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Iran Seeks Boost as SCO Member but Faces Domestic, Organizational Hurdles

Iranian President Ebrahim Raisi, together with Chinese President Xi Jinping, attend the 23rd Shanghai Cooperation Organisation Council of Heads of State (SCO) Summit via video link, at the Office of the President of Iran, in Tehran, July 4, 2023.
Iranian President Ebrahim Raisi, together with Chinese President Xi Jinping, attend the 23rd Shanghai Cooperation Organisation Council of Heads of State (SCO) Summit via video link, at the Office of the President of Iran, in Tehran, July 4, 2023.

Iran got a small measure of relief from its isolation by the West this month by joining the Shanghai Cooperation Organization of Eurasian nations. But analysts based in Iran and the U.S. say Tehran faces significant obstacles to benefit from its SCO membership.

Tehran became the SCO’s ninth member on July 4, when Iranian President Ebrahim Raisi participated in a virtual SCO summit hosted by India. It was an upgrade from the observer status that Iran had held with the group since 2005. Along with India, the other SCO members are China, Russia, Kazakhstan, Kyrgyzstan, Tajikistan, Uzbekistan and Pakistan.

A day after Iran joined, Iranian state-approved news sites published commentaries by two Iranian international affairs experts who said that before Tehran can enjoy any economic benefits as an SCO member, it must overcome multiple domestic hurdles.

“Iran must be able to supply goods and products with competitive characteristics to the market of other countries,” Vahid Shaqaqi-Shahri told the Mizan news agency of the Iranian judiciary. He said such competitiveness was necessary for Iran to achieve balanced trade with other SCO members, which would in turn enable them to switch from trading in U.S. dollars to using their own currencies.

Iran has sought to reduce its reliance on the dollar in response to U.S. and EU sanctions imposed on the Iranian banking system in recent years. Those sanctions have hampered Iran’s ability to conduct international trade, much of which is denominated in dollars.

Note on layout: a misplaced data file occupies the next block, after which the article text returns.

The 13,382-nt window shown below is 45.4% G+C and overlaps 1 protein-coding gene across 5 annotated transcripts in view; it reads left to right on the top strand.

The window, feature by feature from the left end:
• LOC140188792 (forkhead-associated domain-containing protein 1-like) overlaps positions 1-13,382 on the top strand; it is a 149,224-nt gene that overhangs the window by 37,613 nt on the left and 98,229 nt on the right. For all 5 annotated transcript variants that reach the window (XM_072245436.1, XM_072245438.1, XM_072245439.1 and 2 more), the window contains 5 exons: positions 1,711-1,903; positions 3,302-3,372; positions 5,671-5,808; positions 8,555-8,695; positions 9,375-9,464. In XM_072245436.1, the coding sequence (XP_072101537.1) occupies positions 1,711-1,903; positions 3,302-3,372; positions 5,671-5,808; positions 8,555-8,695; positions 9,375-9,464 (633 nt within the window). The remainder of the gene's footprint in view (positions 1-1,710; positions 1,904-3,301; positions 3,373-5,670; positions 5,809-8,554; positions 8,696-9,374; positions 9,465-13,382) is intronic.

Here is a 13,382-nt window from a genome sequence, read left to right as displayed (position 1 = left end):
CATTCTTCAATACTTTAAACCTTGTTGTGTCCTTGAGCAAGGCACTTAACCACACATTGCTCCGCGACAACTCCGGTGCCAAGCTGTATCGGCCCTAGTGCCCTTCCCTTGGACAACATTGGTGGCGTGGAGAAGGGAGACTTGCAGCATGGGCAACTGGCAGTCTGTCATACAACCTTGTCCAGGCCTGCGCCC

Another expert, Abolfazl Zohrehvand, told the Hamshahri Online news site that the Iranian government should closely monitor and consider adopting the common customs standards and regulations of SCO members. “We hope the government takes these basic steps ... to support the private sector ... to benefit from the situation,” Zohrehvand said.

Acknowledging that such progress is unlikely anytime soon, the semi-official Tasnim news agency published a July 10 article quoting the president of the Iran-China Chamber of Commerce and Industries, Majidreza Hariri, as saying “we should not look for immediate benefits from joining this organization, such as a drop in the dollar’s value [against the Iranian rial].” He added that economic gains would take “a long time” to materialize.

Another obstacle to Iran benefiting from the SCO is the structure of the organization itself, as Harvard Kennedy School international security researcher Nicole Grajewski told VOA’s Flashpoint Iran podcast. Grajewski is the author of a report, “Iran and the SCO: The Quest for Legitimacy and Regime Preservation,” published last month in academic peer-reviewed journal Middle East Policy.

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The following transcript of Grajewski’s July 6 interview has been edited for brevity and clarity.

VOA: What are the main benefits to Iran of being in this organization?

Nicole Grajewski, Harvard Kennedy School: In terms of benefits, the SCO offers very little. It is not like NATO or the European Union, where members enjoy certain privileges such as mutual defense or economic integration. The SCO really functions as a kind of ad hoc organization that meets with several forums.